There's a reason to care. First, these kids have an unequal impact on crime in any community. Allen Breed has quoted some frightening figures. He has said that 22 percent of all aggressive offense was committed by people less than 18 years of age (Vachss, 2002). But he didn't say that 24 percent of all offenders are fewer than eighteen. And the fact is that each and every one of these kids is a crime wave, even if they are very few. (Grant, 2006)
In Professor Wolfgang's famous "Cohort Study" he found that about 6 percent of all adolescent in his research were responsible for 66 percent of repetitive aggressive offense (Vachss, 2002). These juveniles have a percussive impact on communities and are therefore highly visible. The storyline of these kids are often taken advantage of by local politicians. Officials have been voted into office on the tales of a few aggressive kids (Flowers, 2002). The public desperately needs to believe that there's an injection and a pill that will prevent criminal behavior. Sadly, these children have served as stepping stones for officials. What good is it to pass laws offering Draconian results for the kids engaged in such violent behavior everyday when nothing is being done to prevent the acts itself?
Children have not forever received particular remedy in the offender justice system. Previous to 1899, there were no adolescent courts and a 12-year-old child accused with murder would be attempted in an adult court, found guilty and sentenced to death by hanging, the most general punishment. The children who were not sentenced to death were placed in harsh penitentiaries with adult offenders, where they learned more effective methods of offense and often became the victims of other offenses. Lots of these children were destitute and homeless and they committed offenses such as robbery to survive. (Silverstein, 2007)
Public shock at the brutality of the adult system served as a reason to separate juvenile offenders from adult offenders. In (1847), Massachusetts became the first state to set up a public school for delinquent children, and in 1899, the first juvenile court founded in Chicago. Followers of these changes believed that something required to be done to defend and assist these children. For many years, the issues of children were handled in the juvenile court. Several programs were developed to rehabilitate rather than penalize the adolescents. Whether these programs work or not has been the subject of many debates. (Silverstein, 2007)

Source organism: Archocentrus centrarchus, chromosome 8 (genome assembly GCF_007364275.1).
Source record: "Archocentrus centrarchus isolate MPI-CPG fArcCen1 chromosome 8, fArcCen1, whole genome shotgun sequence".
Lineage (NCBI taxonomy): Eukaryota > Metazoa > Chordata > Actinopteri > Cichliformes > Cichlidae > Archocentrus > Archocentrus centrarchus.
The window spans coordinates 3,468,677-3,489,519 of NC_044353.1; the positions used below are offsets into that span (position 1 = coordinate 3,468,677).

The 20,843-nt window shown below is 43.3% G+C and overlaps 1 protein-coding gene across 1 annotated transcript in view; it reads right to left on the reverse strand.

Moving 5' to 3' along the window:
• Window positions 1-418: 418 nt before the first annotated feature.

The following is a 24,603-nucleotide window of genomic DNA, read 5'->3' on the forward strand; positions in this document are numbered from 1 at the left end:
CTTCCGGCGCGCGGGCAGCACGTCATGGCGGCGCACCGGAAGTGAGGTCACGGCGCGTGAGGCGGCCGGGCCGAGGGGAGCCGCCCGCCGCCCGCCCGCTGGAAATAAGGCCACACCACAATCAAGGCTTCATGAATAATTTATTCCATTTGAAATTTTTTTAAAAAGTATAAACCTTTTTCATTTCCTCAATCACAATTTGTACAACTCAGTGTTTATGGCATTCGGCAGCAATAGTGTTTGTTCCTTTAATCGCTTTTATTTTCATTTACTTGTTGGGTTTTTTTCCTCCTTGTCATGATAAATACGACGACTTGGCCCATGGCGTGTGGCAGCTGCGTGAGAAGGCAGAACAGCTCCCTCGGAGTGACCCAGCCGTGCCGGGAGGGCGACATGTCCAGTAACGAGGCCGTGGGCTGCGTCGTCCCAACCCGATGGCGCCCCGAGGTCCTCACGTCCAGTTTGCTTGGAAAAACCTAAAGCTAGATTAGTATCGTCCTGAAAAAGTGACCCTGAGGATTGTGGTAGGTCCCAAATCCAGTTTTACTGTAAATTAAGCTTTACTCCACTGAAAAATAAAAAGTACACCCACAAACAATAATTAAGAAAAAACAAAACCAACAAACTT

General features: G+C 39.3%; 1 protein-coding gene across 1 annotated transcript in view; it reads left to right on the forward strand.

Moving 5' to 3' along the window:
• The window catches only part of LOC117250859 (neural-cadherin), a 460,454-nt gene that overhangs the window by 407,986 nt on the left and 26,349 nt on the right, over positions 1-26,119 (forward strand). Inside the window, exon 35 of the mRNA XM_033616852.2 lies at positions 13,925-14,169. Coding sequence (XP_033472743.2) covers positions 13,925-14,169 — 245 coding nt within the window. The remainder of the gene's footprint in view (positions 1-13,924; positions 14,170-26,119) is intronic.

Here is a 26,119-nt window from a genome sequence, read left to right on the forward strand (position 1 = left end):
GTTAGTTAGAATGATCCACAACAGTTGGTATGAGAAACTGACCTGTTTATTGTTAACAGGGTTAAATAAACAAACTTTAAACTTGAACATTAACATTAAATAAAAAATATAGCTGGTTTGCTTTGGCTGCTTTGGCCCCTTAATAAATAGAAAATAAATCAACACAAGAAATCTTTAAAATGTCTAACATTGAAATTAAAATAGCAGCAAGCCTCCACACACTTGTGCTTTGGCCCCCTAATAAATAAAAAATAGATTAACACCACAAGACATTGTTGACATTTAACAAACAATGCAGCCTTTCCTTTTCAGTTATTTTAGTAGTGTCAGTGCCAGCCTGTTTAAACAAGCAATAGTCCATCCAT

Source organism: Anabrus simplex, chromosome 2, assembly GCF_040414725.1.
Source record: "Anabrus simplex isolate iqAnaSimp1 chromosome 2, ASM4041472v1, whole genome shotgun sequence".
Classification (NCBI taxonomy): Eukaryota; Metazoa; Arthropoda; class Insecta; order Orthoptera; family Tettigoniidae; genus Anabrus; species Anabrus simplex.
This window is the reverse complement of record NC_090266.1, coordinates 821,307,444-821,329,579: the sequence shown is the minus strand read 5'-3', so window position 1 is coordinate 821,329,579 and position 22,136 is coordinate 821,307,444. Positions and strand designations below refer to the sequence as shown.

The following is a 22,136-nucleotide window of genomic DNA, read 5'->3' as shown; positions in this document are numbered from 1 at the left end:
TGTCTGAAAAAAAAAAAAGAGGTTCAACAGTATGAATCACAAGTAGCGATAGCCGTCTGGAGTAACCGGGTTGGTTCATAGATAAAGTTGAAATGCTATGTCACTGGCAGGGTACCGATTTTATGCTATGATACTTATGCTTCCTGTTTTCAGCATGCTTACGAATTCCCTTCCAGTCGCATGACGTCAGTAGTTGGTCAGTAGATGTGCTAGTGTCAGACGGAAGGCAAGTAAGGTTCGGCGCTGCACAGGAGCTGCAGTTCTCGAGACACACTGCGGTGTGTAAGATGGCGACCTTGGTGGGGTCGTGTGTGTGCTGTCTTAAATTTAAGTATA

Nowadays the tendency in the offender justice system is swinging the other way. For instance, a raising number of younger adolescent criminals are treated the same as adults through documentation to adult court and extended jurisdiction juvenile status. Additionally, if a sixteen-year-old juvenile commit first-degree murder, the juvenile will stand trial as an adult and be sentenced to an adult punishment.
Now, while we might not remember about who's liable for previous times. We want to begin the defense of children from when they first require it, not when we require defense from them. That's when we require stopping criminal behavior. We want communal accountability for all juveniles, containing the juvenile offender and the insane juvenile right up to the age of maturity, with no waiver or any other cop-out (Vachss, 2002). We will fulfill that liability by an assurance of no worse a result than adult alterations, because we will imprison, and still treat, the people you were looking to dump into the adult penitentiary system. We will give the public nothing worse and the promise of something far improved (Vachss, 2002).
We have never had the possibility that not only we deserve, but that our customers, those we are sworn to defend, also deserve. Time is running out for our occupation. If we don't take this chance, in ten years, we will look around and see this occupation eroding before our eyes (Vachss, 2002). We'll all end up doing some type of baloney "counseling," for kids who likely would prevent their behavior on their own as they mature. The way of life aggressive juvenile will become the responsibility of the adult jail system and the age which describes him will drop down practically to childhood (Vachss, 2002). Without taking the accountability for all children, we cannot defend the public, serve our occupation, or gain the self esteem we so desperately need. We've been promising for too long; now it's time to bring.